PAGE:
Boiler Plus has been in full effect for over five months now, so you would think installers and governing bodies alike would have their heads wrapped well around the new legislation by now. However, one month before the legislation came into place a survey conducted by Logic4training found that 57% of installers had little or no knowledge of the Boiler Plus legislation and how it will affect them. So what has changed nearly six months later?
The main aims of Boiler Plus were centred around improving efficiency levels of combi boilers (to bring minimum efficiency to 92% ErP) with a number of ways that installers could comply: load compensation control, weather compensation control, smart thermostat with optimisation and flue gas heat recovery unit. However, during the launch of this new legislation there were a number of conflicting messages being circulated, with one of the main sources of inconsistent information coming from British Gas. An image was widely circulated amongst the heating community on social media which suggested that British Gas customers could opt out of having Boiler Plus compliant measures with their new boiler installations.
In the image that was tweeted, British Gas advised the customer that: “We have explained the Boiler Plus requirements as well as the benefits of having one of the qualified measures installed. You have requested not to accept a qualifying measure. At some point your local authority (if appropriate) or a Gas Safe inspector may require this to be installed.” Needless to say, heating engineers across the UK were confused. Shortly after this image was circulating on social media a government spokesperson released a statement: “We have met British Gas and will be writing to them to remind them of their obligations under Building Regulations when installing boilers. In addition, we have asked British Gas to set out how it will rectify any non-compliant installations carried out since the new mandatory requirements came into force in April, and to confirm that the company will not undertake any further installations that do not meet these standards.”
So it would seem that failure to comply with Boiler Plus could result in punishment for both the installer and their customer. Despite this statement, many thought that the haphazard delivery of Boiler Plus had already set the tone for its future…
It seems that British Gas, one of the leading energy suppliers in the UK, was not the only source of conflicting information. This poll by PHPI Magazine not only shows that industry professionals were reacting differently to the new rules but also that a significant amount of people still didn’t know (as of June 2018) what Boiler Plus was.
So what is it? If you are one of the 13% who doesn’t know, Boiler Plus is a piece of legislation which is part of the Heat In Buildings policy that means that new gas-fired combi boiler replacement installations in England must be installed with either a smart, load or weather compensation control or a flue gas heat recovery unit.
Despite the intentions of Boiler Plus to encourage energy efficiency improvements, the general consensus from the heating community was that its introduction would not lead to more business.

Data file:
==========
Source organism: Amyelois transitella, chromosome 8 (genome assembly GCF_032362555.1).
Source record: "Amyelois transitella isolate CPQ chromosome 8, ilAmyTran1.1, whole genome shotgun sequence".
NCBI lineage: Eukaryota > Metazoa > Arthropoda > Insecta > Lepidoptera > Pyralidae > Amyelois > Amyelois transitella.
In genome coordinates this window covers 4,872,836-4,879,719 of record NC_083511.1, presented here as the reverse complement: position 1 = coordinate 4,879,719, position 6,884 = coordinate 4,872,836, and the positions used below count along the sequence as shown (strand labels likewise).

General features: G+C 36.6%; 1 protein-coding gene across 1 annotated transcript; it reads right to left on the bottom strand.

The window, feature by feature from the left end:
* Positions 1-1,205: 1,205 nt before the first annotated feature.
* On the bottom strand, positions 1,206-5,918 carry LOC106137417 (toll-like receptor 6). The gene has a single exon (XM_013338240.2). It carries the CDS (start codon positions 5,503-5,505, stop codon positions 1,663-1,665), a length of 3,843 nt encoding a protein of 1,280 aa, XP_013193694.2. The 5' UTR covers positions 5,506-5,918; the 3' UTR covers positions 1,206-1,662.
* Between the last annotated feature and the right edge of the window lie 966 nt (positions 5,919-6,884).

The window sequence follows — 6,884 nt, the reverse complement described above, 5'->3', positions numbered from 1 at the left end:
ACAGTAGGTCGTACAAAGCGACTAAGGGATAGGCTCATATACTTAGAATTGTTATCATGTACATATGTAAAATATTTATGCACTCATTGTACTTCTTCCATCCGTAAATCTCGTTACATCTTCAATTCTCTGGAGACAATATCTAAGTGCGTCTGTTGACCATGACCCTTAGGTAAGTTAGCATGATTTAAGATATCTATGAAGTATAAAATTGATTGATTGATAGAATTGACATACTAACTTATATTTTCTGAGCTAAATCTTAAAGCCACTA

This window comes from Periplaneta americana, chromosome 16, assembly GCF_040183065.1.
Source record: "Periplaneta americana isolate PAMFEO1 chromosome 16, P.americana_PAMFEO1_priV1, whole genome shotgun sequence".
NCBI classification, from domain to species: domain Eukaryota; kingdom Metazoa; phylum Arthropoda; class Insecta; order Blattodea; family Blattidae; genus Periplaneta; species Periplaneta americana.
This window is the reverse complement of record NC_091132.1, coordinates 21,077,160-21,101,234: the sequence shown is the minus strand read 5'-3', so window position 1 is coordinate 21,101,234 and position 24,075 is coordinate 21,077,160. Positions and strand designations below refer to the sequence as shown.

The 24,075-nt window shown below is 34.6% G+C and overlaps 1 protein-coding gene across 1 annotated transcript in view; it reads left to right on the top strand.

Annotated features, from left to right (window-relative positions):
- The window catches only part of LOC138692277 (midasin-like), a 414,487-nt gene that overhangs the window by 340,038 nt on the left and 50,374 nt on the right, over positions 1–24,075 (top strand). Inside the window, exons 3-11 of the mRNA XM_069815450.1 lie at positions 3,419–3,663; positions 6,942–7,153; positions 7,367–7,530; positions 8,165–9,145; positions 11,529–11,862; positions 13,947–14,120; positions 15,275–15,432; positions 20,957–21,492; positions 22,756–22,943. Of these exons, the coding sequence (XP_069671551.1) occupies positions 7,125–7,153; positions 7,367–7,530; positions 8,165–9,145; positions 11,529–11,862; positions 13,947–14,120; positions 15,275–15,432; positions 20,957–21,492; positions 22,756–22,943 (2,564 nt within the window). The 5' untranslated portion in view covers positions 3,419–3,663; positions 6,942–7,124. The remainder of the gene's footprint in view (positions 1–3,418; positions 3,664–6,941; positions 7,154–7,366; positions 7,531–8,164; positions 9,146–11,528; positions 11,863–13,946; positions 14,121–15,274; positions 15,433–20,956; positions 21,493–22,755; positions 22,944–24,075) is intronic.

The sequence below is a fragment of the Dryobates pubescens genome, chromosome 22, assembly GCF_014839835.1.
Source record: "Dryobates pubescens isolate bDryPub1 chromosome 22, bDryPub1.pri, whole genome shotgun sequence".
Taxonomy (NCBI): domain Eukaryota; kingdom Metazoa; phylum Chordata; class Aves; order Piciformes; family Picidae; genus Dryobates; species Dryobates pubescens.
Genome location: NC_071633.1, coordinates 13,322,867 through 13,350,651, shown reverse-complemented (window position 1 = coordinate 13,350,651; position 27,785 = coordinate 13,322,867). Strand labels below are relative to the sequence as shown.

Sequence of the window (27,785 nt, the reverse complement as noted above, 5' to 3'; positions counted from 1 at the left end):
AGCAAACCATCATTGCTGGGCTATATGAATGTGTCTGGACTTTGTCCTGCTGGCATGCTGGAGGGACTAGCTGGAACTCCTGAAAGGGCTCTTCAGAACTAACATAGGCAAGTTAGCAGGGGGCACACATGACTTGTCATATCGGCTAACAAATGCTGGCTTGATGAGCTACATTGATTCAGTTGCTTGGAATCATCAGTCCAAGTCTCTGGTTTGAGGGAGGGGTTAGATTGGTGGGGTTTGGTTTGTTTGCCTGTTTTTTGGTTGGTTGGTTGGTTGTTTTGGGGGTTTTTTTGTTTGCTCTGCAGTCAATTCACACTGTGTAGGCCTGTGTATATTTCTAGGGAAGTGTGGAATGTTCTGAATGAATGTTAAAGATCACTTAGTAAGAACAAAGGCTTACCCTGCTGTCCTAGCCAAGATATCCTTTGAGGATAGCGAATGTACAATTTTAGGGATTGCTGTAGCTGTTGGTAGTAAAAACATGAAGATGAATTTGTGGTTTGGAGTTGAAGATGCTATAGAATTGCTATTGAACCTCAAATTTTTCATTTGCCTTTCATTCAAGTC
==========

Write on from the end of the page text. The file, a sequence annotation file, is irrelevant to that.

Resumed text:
Mark Krull, from Logic4training, said: “It appears that the general sense of confusion about the scheme has led to a feeling of negativity, which is masking the real potential.”
Five months on, what’s changed?
After the confusion and turbulence surrounding the launch of Boiler Plus we’ve been looking into the state of the industry surrounding the legislation nearly six months after it came into effect. One of the key points set out in the BP legislation was to “Drive the market for the highest performing boilers, providing clear expectations and standards as to the levels of efficiency we expect.”
Although many installers have felt the brunt of the upheaval in the installation process, figures are suggesting that boilers are getting more efficient within the UK and, as a result, energy efficiency is improving overall. Another part of the legislation set out to “ensure all households have a reasonable level of choice and control to enable them to achieve comfort and efficiency without increased bills”, and despite some difficulty in implementing the successful roll out of smart meters, customers do now have more choice when it comes to the type of controls that are installed in their homes.
We thought we’d conduct our own piece of research (well, a Twitter poll) to see if the general attitudes of installers had changed. It seems that heating engineers, or at least the ones who answered our poll, are now more likely to comply with Boiler Plus, and 71% of respondents are complying on every job they undertake.
The conclusions to be drawn from this are clear. Although the introduction of Boiler Plus was slightly haphazard (to say the least), heating engineers and industry professionals alike have adapted. People don’t generally like change and it takes time for them to work out what’s happened and why they need to respond, but if the changes are for the good – which Boiler Plus definitely is – then they will adapt. With version two of Boiler Plus due to come into effect next year, maybe installers will welcome the next phase of legislation with open hearts and minds and the new energy efficiency measures will become something that everyone accepts as standard.